A very important concept that applies to the face-to-face sales arena can, quite often, apply to the email arena as well. I’m talking about the concept of building momentum.
Just about any good salesperson worth his or her salt will tell you that the speed and completion of the sale depends, at least in part, on how much momentum is generated during the course of the selling process.
Yes, momentum has a lot to do with building a sense of urgency in the prospective customer; yet it goes beyond that. The term really represents a set of stages and processes — both tangible and borderline abstract — that can be essential to closing the deal.
Case in point (and this is a relatively long analogous offline example, so bear with me): Two prospective homebuyers, a married couple, walk into a new-homes sales center. In their minds, they are just at the “looking” stage, so they’re a bit cool when greeted by the sales rep. In other words, their guards are up. Let’s take a look at the stages they go through as they “buy” the house, bit by bit, in their own minds. The movement of thought from a “just looking” to a “let’s buy” stage is brought about by a focus on building that momentum.
First, the salesperson addresses the “don’t bother me/just looking” demeanor by welcoming the couple in a friendly, nonthreatening manner and then telling them to feel free to walk through the model homes that are next-door. BUT, she adds, there are a few outstanding features that she’d like to point out on their tour, if that’s OK with them. No hard sell, she promises, just a few highlights to add value to their visit. Mr. and Mrs. Prospect agree. (Stage 1.)
So through the model homes they go. The sales rep points out the many features — and the corresponding benefits, of course — of the homes. She presents those benefits in such a way that the prospective buyers “move into” the homes in their minds — statements such as “This alcove at the top of the stairs would make a lovely quiet reading area,” and “With the size of this dining room, you can have a festive Thanksgiving dinner for the whole family at your house!” At this stage, the couple begins to decide which of the model homes best meets their needs. (Stage 2.)
The sales rep takes it a step further and offers to show Mr. and Mrs. Prospect the actual raw home sites that are available, so they can visualize things such as landscaping, sun direction, and which windows get southern exposure. When they pick out a favorite lot, it further bonds them with the home and creates an even stronger “we are living in this home” mindset. PLUS it adds another layer of desire (not to mention pure momentum) to boot. (Stage 3.)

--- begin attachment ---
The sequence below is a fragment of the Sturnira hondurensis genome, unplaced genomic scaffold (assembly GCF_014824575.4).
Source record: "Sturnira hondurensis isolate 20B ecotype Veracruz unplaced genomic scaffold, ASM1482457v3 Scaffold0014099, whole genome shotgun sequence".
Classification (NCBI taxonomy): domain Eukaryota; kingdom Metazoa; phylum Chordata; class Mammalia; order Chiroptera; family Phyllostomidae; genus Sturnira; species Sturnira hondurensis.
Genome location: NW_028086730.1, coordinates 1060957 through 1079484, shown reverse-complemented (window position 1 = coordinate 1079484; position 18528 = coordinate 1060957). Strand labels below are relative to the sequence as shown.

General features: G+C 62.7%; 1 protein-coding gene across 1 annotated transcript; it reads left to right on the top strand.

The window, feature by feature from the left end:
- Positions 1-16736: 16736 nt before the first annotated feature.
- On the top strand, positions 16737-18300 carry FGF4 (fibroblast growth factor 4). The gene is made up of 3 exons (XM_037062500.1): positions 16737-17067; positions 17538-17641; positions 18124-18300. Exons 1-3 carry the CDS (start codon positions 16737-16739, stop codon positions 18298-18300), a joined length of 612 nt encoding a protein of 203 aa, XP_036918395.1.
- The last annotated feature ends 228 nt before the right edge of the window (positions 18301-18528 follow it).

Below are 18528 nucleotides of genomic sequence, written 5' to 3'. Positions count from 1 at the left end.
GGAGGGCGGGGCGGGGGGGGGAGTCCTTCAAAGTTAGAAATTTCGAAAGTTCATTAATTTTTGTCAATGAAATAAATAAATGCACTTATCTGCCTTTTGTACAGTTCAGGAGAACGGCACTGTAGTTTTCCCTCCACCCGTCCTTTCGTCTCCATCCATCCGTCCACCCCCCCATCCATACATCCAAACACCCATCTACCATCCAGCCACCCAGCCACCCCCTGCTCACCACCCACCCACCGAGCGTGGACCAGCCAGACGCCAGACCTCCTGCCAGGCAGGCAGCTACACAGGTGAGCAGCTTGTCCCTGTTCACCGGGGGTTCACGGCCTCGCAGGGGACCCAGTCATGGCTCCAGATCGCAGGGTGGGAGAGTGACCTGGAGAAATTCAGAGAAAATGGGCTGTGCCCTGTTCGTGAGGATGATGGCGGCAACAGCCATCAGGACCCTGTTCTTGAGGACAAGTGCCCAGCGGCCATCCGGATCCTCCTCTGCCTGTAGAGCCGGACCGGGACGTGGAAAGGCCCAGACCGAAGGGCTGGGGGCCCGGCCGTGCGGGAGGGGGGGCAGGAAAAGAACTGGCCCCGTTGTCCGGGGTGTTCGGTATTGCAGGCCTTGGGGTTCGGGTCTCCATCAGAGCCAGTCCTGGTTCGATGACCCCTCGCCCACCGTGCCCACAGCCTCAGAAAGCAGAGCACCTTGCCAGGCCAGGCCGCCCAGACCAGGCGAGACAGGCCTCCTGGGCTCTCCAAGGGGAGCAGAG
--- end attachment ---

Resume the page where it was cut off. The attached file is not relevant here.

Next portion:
Back at the sales office, the rep reviews the various financing options with the prospects. Further visualization takes place in their minds as they realize they do have the ability to make those payments each month. The sales rep asks — point-blank — when they’d like to sign. When Mr. and Mrs. Prospect hem and haw, the sales rep reminds them that another couple interested in that home site is coming in later today and that they may very well put a deposit down on it. The home will then most likely be lost to them. Fear of loss seals the deal. (Stages 4 and 5.)
So what does all of this have to do with email marketing? Plenty, actually. A sales arena is a sales arena, and although a big difference obviously exists between the physical and the virtual realms, the concept of stronger sales and conversions as a direct result of a focus on generating momentum is one of the strongest concepts out there in my opinion. But how do you apply it to email?
I’ve got my own ideas, of course, but since ClickZ has one of the savviest, most experienced industry audiences around (and since we’re outta time!), I thought I’d toss that question back to you. What are the actual stages in the hypothetical home-buying scenario above? And what does each stage represent in terms of how it can be applied to an email marketing strategy? And how can we — savvy email marketers that we are — utilize these strategies to enhance our ongoing efforts in this medium?
Email your thoughts to me. And next week, in Part 2, we’ll take a look at what virtual world tactics to create momentum can be used to enhance an email campaign. So stay tuned.
The web doesn’t have a traffic problem, but it has a conversion problem.
Do you ever get the feeling that you’re being ignored? That despite your best efforts to ensure every email you write is a) highly relevant; b) succinct; and c) blurb-free, your message still gets overlooked?
As consumers, we live in a real-time world. We have the technology to access the information we need, when and where we want it, and the "when" is usually "now."
A new starter in Team SaleCycle recently asked me the following question… “Wouldn't they just come back anyway?”